In recent times, renewable energy has become an enabler of lives and livelihoods. Improving access to clean energy is a crucial objective of India’s various energy policies. It is also a global sustainable development goal. While India has made significant strides in improving clean energy access through various projects and policies, there is still significant scope for growth and improvement.
Decentralised renewable energy (DRE) is an effective way to improve energy access while enhancing community welfare. DRE applications provide an effective means of income generation, especially in rural areas. These applications include solar dryers, solar mills, solar- and biomass-powered cold storage/chillers, solar charkhas and looms, and small-scale biomass pellet-making machines.
These solutions present immense opportunity in India. Several pilots as well as full-fledged projects of DRE livelihood applications have been successful in the country. These pertain to sectors such as agriculture, agro-processing, dairy, poultry, fisheries and tailoring. Not only do these applications provide a sustainable means of income generation, but they also contribute towards India’s goal of self-reliance in energy production. These solutions have the potential to reduce and effectively eliminate the reliance on diesel in various sectors. Furthermore, distributed projects can supplement the existing grid infrastructure in the country.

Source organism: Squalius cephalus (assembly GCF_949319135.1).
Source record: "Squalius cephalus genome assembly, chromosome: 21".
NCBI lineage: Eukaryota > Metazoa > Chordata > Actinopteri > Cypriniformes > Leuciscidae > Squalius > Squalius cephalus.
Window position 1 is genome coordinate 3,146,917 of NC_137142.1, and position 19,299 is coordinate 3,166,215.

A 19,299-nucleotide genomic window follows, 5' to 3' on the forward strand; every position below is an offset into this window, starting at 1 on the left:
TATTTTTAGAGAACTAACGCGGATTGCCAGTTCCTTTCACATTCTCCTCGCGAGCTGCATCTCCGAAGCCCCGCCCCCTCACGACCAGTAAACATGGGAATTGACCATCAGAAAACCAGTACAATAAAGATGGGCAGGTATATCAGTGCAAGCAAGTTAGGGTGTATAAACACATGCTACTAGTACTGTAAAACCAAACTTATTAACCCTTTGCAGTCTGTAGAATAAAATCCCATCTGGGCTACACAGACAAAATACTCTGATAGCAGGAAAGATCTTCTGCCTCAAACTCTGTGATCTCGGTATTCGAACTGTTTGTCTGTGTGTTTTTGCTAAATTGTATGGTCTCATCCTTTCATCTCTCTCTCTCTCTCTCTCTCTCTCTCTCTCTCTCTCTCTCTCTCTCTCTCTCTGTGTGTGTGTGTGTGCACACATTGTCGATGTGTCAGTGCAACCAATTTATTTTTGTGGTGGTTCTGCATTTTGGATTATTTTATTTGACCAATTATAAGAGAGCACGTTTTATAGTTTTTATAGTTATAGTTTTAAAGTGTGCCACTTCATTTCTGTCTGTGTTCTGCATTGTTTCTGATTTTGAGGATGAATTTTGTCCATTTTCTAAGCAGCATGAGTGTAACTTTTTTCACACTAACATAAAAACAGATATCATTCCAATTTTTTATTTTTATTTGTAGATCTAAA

A recent McKinsey Global Institute report titled “India’s Turning Point”, states that 90 million workers are expected to join India’s non-farm jobs by 2030. These workers can integrate and adopt DRE applications to improve their income generation capacity. Therefore, at present, there is a significant need to scale up the existing DRE livelihood applications as well as promote new projects in the sector.